Childhood Pneumonia is a global leading cause of morbidity and mortality especially in under-fives.1,20 The prevalence of 4.7% was higher than the prevalence of 3.7% reported by Ugege et al,16 however their study was conducted over a one-year period which may be responsible for the slight variation. Majority of the children in this study were under-fives which is in agreement with other studies,8,16,22-24 as Pneumonia commonly affects under-fives.1,21 More than half of the children were aged less than one year, similar to findings from Ilorin,8 Abuja,15 Sokoto,16 India,24 and Uganda.25
This study showed that more males were affected with Pneumonia than females, which is similar to reports from Ilorin,8-11 but contrasts earlier findings in Sokoto.16
Majority of the children were from the urban areas than the rural areas; similar to findings from Enugu14 and India.24 This may be due to the location of the study area in Sokoto metropolis which is more accessible to the urban dwellers. Another reason may be due to a greater health seeking behavior of the urban dwellers than those from the rural areas.
Most of the children belonged to the lower SEC similar to studies done in other areas in and outside Nigeria.8-10,22-24,27 This is not surprising because of the effect of poverty on child health indices in developing countries which leads to increasing rates of preventable diseases and demand for emergency health care services.28
The most frequent constitutional symptoms in the current study were cough and fever which were present in almost all the children. Fever and cough are also the commonest symptoms in reports by other researchers.8,10,11,15 Similarly, the commonest signs were chest indrawing, tachypnoea and presence of crepitations. these are similar to findings by Abdulkarim et al,8 Fagbule et al,10 Johnson et al11 all from Ilorin and Ahmed et al15 from Abuja. These clinical features except for crepitations have been found to be indeed useful for diagnosis of Pneumonia in developing countries.4,5,8 Cough and difficult or fast breathing are used to identify and treat or refer cases at primary and secondary levels; which must be strengthened using the Integrated management of childhood illnesses (IMCI) guidelines29 so as to help reduce delays in treatment/referral to hospitals and also reduce complications.8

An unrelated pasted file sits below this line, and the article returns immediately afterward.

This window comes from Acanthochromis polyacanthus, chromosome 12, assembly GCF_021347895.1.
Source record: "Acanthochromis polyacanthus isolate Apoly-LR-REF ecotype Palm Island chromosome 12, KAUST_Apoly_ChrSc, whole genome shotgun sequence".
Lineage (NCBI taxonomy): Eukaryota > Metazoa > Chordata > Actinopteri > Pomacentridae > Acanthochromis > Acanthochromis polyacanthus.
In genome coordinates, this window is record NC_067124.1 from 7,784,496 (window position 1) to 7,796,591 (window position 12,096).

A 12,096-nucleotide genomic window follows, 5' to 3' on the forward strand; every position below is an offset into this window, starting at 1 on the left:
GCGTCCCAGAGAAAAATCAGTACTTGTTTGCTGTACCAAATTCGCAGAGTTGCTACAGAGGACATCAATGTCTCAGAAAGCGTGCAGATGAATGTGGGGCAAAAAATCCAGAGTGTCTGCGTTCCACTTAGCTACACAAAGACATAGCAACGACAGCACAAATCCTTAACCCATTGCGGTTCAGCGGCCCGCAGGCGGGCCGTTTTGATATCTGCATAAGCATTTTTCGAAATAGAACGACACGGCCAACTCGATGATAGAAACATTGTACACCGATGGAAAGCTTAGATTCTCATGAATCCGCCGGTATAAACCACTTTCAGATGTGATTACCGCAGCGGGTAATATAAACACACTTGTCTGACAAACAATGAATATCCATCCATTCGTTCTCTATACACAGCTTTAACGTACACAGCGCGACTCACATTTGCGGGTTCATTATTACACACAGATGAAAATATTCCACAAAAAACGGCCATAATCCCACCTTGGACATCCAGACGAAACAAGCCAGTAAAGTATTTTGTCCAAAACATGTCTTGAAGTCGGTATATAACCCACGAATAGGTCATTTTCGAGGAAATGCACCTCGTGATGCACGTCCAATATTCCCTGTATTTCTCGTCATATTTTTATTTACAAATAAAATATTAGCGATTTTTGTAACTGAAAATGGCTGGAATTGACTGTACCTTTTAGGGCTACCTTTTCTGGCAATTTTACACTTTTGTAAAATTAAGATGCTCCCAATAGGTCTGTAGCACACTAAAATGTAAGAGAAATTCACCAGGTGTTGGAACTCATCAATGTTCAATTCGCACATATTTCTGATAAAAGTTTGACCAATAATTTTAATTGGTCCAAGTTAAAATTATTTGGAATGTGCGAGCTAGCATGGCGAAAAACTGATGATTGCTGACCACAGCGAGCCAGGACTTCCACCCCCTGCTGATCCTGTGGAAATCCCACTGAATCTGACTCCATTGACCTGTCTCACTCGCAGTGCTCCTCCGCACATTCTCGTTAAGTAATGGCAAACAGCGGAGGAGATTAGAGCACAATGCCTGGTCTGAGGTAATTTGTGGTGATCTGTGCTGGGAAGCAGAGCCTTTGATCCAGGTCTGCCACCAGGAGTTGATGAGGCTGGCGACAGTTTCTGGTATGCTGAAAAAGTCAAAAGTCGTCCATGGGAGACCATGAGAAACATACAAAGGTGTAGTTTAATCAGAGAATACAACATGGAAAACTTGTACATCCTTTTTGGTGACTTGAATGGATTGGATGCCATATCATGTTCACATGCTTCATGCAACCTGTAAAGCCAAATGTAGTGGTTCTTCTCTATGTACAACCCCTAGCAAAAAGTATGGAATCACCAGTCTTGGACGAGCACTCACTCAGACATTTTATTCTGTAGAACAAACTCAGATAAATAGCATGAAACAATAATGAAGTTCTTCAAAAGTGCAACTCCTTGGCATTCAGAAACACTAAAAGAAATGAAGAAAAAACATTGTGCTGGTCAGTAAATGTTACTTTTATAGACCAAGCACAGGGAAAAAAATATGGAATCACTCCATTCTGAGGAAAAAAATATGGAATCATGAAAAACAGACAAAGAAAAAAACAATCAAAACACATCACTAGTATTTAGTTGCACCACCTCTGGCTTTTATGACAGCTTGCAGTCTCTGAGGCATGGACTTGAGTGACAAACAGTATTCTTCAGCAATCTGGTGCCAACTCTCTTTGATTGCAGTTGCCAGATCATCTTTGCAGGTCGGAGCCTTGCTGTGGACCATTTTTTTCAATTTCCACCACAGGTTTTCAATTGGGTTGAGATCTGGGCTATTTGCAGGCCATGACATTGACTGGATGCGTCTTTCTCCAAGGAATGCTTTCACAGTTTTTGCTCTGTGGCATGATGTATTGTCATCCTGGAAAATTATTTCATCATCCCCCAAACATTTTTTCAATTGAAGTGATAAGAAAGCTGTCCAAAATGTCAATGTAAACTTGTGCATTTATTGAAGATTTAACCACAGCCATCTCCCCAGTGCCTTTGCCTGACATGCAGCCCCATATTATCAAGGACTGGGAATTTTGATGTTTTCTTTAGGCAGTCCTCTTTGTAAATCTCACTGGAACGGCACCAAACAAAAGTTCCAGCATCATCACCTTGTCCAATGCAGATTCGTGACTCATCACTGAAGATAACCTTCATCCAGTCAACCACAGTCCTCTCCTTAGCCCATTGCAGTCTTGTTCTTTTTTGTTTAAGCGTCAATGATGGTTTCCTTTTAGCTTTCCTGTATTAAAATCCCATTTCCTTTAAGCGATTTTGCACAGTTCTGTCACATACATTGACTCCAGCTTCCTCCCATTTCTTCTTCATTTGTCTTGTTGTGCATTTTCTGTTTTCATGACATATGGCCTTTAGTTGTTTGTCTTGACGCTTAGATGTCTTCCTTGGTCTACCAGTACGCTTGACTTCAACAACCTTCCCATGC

Bronchopneumonia was the most common form of Pneumonia similar to reports by Abdulkarim et al,8 Ibraheem et al,9 Fagbule et al,10 Johnson et al13 and Ugege et al.16 Reason may be because it is commoner in under-fives which were the majority of the study population.
An abnormal radiological finding was found in 36.5% of the children, which is similar to the WHO reported 34.3% for clinical diagnosis of radiographic pneumonia in children presenting to a pediatric emergency department.30 It is however, lower than 88.0% reported by Ahmed et al15 and higher than 7.5% reported by Fagbule et al.10 Although, not all the children had chest radiographs done.
The most frequent complication was heart failure, which is consistent with the findings of other workers.8,10,16,30
Majority of the children were discharged, and mortality was higher than reports from other parts of the country.8,10,13,15,16 Reason for the variation maybe due to study methodology. Even though fever, cough, tachypnea, chest in drawing and crepitation were seen in more children that died, only chest in drawing was significantly associated with mortality.
This study showed pneumonia is common in under-fives, with fever and cough as the commonest presenting symptoms. Crepitations, chest in drawing and tachypnoea were the commonest signs, however, only chest in drawing was significantly associated with mortality.
Pneumonia still remains a common cause of mortality, socio-demographic and clinical features remain similar to other reports. Despite the availability of preventive measures and treatment guidelines, mortality remains high. We recommend and advocate for equitable access to quality primary health care in order to prevent, diagnose and treat pneumonia. There is need for strong political will, involvement of both private and public sectors in addition to non-governmental organizations to unite in the fight against Pneumonia.
- Save The Children. Fighting for breath in Nigeria. A call to action to stop children dying from Pneumonia. 2020. (https://resourcecentre.savethechildren.net/fighting-breathe-nigeria-call-action-stop-children-dying-pneumonia accessed 29 July 20202).
- Save the Children. Fighting for breath: a call to action on childhood pneumonia. London, UK 2017.
- Chao F, You D, Pedersen J, Hug L, Alkema L. National and regional under‐5 mortality rate by economic status for low‐income and middle‐income countries: a systematic assessment. The Lancet Global Hlth. 2018;6(5):e535‐547.